There are some great lines, even if they have turned up before. The 1938 Max Brothers classic “Room Service” has the “Is that room service, right send up a room” joke, and I suspect “Freddy or not here I come” comes from somewhere else too.
If you see him as real, the “Po Boy” of the title is a sad case in need of protection, to stop himself being exploited; a village idiot who doesn’t know when people are taking advantage of him.
As for the melody woven around all those chords, its a sort of jazz of the 1950s I guess but I am certainly not an expert on that.
But that’s not all there is to it.
And as you will probably be aware there has been accusations of Dylan lifting lines from elsewhere, in particular Junichi Saga’s Confessions of a Yakuza. Although we must also note that when the issue was put to Saga he expressed surprise and delight that Bob would be quoting him.
Saga’s text at one point reads (in translation of course), “My mother…was the daughter of a wealthy farmer…(she) died when I was eleven…my father was a travelling salesman…I never met him. (my uncle) was a nice man, I won’t forget him…After my mother died, I decided it’d be best to go and try my luck there.”
Bob goes for
My mother was a daughter of a wealthy farmer
My father was a traveling salesman, I never met him
When my mother died, my uncle took me in—he ran a funeral parlor
He did a lot of nice things for me and I won’t forget him
So perhaps there should be a moment’s digression at this point into “Confessions of a Yakuza” published in 1991. The book is made up of stories from the life of Eiji Ijichi, a boss running the international crime syndicates (the Yakuza).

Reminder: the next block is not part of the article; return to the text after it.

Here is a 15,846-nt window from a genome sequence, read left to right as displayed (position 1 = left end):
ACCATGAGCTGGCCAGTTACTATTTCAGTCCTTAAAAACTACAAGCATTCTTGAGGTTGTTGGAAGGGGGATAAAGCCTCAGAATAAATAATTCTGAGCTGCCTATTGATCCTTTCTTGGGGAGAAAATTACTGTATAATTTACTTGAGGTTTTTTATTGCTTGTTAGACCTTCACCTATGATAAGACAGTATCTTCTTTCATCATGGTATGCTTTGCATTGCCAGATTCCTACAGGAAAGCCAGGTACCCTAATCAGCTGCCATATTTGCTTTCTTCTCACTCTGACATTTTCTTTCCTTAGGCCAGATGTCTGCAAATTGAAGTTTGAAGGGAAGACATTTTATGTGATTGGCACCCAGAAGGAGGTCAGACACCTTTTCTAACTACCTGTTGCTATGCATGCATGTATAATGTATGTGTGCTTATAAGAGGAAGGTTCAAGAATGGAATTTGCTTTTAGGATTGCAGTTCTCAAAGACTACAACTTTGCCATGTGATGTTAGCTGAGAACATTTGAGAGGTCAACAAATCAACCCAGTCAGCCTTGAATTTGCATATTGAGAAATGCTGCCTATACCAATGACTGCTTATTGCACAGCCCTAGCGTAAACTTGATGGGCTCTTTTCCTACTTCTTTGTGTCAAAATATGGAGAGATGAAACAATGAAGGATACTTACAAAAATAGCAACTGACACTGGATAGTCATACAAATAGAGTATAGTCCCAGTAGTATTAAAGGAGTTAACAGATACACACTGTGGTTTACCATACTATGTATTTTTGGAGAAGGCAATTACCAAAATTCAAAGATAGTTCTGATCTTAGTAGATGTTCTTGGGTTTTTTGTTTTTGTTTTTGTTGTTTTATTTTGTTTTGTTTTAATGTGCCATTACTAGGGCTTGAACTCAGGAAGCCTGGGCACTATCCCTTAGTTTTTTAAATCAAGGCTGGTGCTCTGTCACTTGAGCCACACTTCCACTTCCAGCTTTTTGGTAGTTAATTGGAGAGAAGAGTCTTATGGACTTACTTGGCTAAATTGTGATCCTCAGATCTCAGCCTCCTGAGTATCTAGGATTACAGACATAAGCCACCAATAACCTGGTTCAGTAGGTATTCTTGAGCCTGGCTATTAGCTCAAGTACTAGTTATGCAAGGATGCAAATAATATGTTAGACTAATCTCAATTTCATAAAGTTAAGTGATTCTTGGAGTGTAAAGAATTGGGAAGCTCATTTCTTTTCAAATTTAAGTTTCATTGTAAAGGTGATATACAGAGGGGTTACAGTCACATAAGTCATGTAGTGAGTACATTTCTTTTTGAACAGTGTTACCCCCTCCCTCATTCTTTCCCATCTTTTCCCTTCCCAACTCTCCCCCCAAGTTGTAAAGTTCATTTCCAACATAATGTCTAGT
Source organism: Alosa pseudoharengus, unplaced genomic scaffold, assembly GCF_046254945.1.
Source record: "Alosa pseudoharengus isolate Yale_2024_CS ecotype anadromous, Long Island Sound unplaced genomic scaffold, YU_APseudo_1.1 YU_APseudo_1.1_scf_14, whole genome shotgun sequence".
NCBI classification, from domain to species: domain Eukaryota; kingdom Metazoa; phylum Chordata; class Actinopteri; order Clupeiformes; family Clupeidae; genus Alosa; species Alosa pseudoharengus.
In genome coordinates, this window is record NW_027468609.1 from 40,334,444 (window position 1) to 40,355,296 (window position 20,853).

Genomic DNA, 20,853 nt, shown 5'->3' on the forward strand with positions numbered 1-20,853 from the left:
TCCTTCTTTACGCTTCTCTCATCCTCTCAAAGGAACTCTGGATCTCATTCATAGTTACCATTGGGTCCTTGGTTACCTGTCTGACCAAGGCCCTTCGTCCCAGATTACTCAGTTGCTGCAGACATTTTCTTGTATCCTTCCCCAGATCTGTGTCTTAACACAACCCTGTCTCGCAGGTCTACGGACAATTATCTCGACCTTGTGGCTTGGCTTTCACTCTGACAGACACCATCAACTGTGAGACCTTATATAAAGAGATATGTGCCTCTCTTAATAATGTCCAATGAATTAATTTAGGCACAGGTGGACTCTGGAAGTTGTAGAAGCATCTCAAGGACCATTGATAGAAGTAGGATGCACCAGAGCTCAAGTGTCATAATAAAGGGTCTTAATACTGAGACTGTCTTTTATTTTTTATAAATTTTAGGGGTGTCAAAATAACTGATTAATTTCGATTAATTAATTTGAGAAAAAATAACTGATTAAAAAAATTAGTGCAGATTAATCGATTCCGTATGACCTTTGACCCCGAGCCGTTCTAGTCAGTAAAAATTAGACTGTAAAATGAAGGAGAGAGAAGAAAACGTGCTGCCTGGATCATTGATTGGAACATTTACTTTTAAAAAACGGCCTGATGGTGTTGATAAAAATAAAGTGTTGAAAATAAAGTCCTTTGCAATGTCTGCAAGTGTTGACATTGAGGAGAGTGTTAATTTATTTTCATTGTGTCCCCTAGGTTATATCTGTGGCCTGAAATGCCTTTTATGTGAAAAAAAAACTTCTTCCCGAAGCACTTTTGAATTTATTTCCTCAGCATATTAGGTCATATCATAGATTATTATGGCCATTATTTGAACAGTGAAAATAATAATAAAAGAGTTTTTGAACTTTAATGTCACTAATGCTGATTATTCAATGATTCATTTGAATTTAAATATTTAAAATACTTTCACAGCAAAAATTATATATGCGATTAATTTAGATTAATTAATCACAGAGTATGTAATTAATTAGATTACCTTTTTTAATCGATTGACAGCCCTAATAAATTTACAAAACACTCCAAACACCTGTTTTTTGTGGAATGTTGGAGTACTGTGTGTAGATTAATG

Here’s Wiki’s summary of the plot…
The book starts with the teenage Ijichi running away from his family home in Utsunomiya to Tokyo, to find a judge’s mistress who he was having an affair with. The book follows Ijichi through his first job at a family coal merchant’s in the then district of Fukagawa, his various mistresses and treatment for syphilis, the 1923 Great Kanto earthquake, his initiation into the gang that controlled gambling in the Asakusa entertainment area, his various stretches in prison, his overseas service in occupied Korea in the 1920s, his rise to the boss of the gang, and his experiences during and after World War II.
With the knowledge of this story we maybe can see that this is not necessarily all about a person who is too simple to understand the world around him (which is what many analyists seem to be saying), but rather it is a summary of scenes from the book.
I say, “How much you want for that?” I go into the store
The man says, “Three dollars.” “All right,” I say, “Will you take four?”
Could be a response to extortion. The man under the influence of the criminal gangs at a local level no finds himself in a completely different game.
Been workin’ on the mainline—workin’ like the devil
The game is the same—it’s just on a different level
Poor boy—dressed in black
Police at your back
And then suddenly we are off to Othello, for no particular reason except the fact that betrayal and manipulation is everywhere
As for the Georgia laws – well, as I have said I am English, so I had to go a-searching but I did find an explanation of that phrase here. I am not sure if it helps that much!
But then at the end we are back to the poor boy as nothing other than a poor boy…
Poor boy ’neath the stars that shine
Washin’ them dishes, feedin’ them swine
And that is about that. Sorry I can’t offer any definitive answers, but I hope the above helps if you are trying to unravel the song.